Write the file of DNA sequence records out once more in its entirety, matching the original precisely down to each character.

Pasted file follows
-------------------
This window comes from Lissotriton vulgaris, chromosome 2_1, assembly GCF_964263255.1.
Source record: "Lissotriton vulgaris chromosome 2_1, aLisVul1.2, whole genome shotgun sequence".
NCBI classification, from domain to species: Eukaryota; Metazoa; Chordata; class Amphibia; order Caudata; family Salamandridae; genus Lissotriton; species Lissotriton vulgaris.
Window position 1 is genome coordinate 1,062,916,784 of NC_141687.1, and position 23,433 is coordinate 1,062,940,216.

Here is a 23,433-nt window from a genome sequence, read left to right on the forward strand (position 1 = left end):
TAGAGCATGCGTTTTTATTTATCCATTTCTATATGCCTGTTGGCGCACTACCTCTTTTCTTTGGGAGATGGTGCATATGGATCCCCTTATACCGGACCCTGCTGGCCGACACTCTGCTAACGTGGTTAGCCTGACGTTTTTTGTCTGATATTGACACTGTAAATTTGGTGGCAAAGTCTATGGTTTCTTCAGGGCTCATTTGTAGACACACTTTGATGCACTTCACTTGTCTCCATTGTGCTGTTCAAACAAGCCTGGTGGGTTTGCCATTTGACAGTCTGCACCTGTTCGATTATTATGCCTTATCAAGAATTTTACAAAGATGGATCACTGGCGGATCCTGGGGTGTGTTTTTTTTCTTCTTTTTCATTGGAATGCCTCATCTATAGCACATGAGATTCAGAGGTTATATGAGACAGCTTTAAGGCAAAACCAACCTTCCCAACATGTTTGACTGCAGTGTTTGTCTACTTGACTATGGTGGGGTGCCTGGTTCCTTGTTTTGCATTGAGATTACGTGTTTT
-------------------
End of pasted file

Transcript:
This window comes from Lissotriton vulgaris, chromosome 2_1, assembly GCF_964263255.1.
Source record: "Lissotriton vulgaris chromosome 2_1, aLisVul1.2, whole genome shotgun sequence".
NCBI classification, from domain to species: Eukaryota; Metazoa; Chordata; class Amphibia; order Caudata; family Salamandridae; genus Lissotriton; species Lissotriton vulgaris.
Window position 1 is genome coordinate 1,062,916,784 of NC_141687.1, and position 23,433 is coordinate 1,062,940,216.

Here is a 23,433-nt window from a genome sequence, read left to right on the forward strand (position 1 = left end):
TAGAGCATGCGTTTTTATTTATCCATTTCTATATGCCTGTTGGCGCACTACCTCTTTTCTTTGGGAGATGGTGCATATGGATCCCCTTATACCGGACCCTGCTGGCCGACACTCTGCTAACGTGGTTAGCCTGACGTTTTTTGTCTGATATTGACACTGTAAATTTGGTGGCAAAGTCTATGGTTTCTTCAGGGCTCATTTGTAGACACACTTTGATGCACTTCACTTGTCTCCATTGTGCTGTTCAAACAAGCCTGGTGGGTTTGCCATTTGACAGTCTGCACCTGTTCGATTATTATGCCTTATCAAGAATTTTACAAAGATGGATCACTGGCGGATCCTGGGGTGTGTTTTTTTTCTTCTTTTTCATTGGAATGCCTCATCTATAGCACATGAGATTCAGAGGTTATATGAGACAGCTTTAAGGCAAAACCAACCTTCCCAACATGTTTGACTGCAGTGTTTGTCTACTTGACTATGGTGGGGTGCCTGGTTCCTTGTTTTGCATTGAGATTACGTGTTTT